Jesus went around doing good and delivering folks from the oppression of the oppressor (Acts 10:38). It’s what He did. It’s all He did. He did nothing other than good. That’s why huge crowds gathered wherever He was or was known to be going (Mark 6:33, 10:1). People smelled that sweet savour of Good, and they were drawn to it.

Think about Jesus for a moment: you can sense He just gave off the aroma of… Life! Scripture even says as much: “The letter (of the Law) kills, but the Spirit gives Life” (2 Corinthians 3:6). People were being hounded by ‘death’ of every kind, but this Man came on the scene with a different Scent about Him: one of healing, deliverance and freedom – the scent of ‘Good’ (as opposed to the condition of ‘bad’). Yet Jesus taught that it wasn’t Him they were really smelling; because He said, “No one is ‘good’ except God alone (Mark 10:18; Luke 18:19)”; and, “[It’s] the Father that dwells in Me [Who actually] does the works” (John 14:10). So the Scent emanating from Him that they were picking up on was actually the Goodness of God.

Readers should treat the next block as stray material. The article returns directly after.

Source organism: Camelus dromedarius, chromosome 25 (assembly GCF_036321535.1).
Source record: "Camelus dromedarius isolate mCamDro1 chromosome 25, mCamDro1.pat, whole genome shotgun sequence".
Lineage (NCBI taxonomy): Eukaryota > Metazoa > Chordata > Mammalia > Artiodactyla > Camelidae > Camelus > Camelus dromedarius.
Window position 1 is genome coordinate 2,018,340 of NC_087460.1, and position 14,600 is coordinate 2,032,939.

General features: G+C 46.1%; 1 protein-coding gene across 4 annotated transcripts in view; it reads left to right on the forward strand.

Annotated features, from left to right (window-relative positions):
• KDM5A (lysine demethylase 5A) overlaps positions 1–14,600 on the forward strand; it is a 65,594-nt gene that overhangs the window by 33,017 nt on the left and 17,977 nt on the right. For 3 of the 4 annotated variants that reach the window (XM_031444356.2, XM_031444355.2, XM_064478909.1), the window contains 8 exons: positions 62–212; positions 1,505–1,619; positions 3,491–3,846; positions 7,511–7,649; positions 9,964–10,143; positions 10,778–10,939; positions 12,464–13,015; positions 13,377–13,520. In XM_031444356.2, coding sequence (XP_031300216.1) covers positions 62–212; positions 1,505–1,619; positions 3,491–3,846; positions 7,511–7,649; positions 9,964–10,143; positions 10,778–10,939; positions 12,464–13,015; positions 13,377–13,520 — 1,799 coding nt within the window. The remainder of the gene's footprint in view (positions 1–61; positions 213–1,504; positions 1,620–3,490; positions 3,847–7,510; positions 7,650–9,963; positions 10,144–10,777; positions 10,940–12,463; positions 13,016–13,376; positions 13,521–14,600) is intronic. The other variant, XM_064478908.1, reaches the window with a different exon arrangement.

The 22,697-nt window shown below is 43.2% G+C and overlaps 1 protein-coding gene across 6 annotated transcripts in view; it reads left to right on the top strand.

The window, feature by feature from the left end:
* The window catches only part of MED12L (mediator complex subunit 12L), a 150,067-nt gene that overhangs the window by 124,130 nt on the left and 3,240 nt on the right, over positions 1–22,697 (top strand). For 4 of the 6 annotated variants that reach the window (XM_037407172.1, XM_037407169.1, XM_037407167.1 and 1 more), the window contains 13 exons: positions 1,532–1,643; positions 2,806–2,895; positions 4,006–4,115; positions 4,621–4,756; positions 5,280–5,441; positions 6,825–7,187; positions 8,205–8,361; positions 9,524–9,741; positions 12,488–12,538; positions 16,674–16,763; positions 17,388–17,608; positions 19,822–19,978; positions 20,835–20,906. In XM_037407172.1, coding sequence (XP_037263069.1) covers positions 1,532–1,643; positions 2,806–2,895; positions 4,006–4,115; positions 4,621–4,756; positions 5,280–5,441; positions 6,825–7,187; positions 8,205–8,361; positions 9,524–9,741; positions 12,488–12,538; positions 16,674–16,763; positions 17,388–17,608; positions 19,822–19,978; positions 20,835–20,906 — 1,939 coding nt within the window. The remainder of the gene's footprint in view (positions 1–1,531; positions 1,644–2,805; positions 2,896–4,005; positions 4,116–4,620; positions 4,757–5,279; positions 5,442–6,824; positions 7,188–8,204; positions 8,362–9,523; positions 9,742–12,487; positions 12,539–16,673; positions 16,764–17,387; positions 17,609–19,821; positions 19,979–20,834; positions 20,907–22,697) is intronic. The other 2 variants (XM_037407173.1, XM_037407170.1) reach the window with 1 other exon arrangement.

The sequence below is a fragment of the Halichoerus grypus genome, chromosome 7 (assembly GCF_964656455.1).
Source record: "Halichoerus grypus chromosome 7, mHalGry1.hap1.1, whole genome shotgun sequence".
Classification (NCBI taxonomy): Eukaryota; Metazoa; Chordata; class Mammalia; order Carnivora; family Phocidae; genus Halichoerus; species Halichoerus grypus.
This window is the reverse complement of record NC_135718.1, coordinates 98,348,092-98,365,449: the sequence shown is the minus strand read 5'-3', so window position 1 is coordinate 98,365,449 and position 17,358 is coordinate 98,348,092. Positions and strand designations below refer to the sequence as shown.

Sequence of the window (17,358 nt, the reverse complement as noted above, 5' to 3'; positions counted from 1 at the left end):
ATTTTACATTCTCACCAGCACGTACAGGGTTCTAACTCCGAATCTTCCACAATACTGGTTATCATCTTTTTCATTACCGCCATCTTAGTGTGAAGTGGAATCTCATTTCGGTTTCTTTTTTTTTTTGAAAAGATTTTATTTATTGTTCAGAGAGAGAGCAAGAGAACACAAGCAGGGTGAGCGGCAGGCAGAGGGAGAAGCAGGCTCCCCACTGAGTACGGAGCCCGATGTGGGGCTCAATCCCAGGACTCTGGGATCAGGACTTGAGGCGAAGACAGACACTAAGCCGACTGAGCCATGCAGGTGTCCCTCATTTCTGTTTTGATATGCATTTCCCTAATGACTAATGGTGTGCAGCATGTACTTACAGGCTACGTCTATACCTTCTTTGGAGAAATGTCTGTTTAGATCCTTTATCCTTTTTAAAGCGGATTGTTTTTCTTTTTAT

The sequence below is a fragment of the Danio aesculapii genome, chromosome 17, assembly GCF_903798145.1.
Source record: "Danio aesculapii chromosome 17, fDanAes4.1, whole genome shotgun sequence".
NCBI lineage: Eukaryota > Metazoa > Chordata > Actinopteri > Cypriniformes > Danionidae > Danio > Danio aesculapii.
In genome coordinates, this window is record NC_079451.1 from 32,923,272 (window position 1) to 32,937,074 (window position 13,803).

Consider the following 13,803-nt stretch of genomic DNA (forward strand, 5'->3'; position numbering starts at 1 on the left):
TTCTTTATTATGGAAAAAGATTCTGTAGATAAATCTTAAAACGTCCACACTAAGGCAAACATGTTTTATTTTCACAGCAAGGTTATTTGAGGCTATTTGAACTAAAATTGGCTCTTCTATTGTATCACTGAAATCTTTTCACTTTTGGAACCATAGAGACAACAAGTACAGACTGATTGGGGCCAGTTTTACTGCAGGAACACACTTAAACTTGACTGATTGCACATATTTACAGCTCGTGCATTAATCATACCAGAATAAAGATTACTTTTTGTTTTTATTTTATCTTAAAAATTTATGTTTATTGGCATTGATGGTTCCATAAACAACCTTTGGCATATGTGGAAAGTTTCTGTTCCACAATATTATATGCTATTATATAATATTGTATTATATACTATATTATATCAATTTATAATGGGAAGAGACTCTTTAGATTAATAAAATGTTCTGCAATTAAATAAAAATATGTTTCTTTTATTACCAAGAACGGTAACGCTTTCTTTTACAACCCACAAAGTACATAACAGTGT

Here’s one more interesting little tidbit: the Hebrew word towb that means “good” can also be rendered ‘best,’ ‘favor,’ ‘pleasant,’ ‘prosperity’ and, oddly enough, ‘sweet’. The goodness of God is sweet, and it draws people to Him through His Example Son, Jesus Christ (Romans 2:4; Hebrews 1:3). Now considering that God mentioned His ‘goodness’ before anything else when Moses asked to see His glory (Exodus 33:18-19), just how good do you think that holy anointing oil must have smelled? And even more so, with God sitting there all the time just reeking of Good, how fragrant must Heaven be?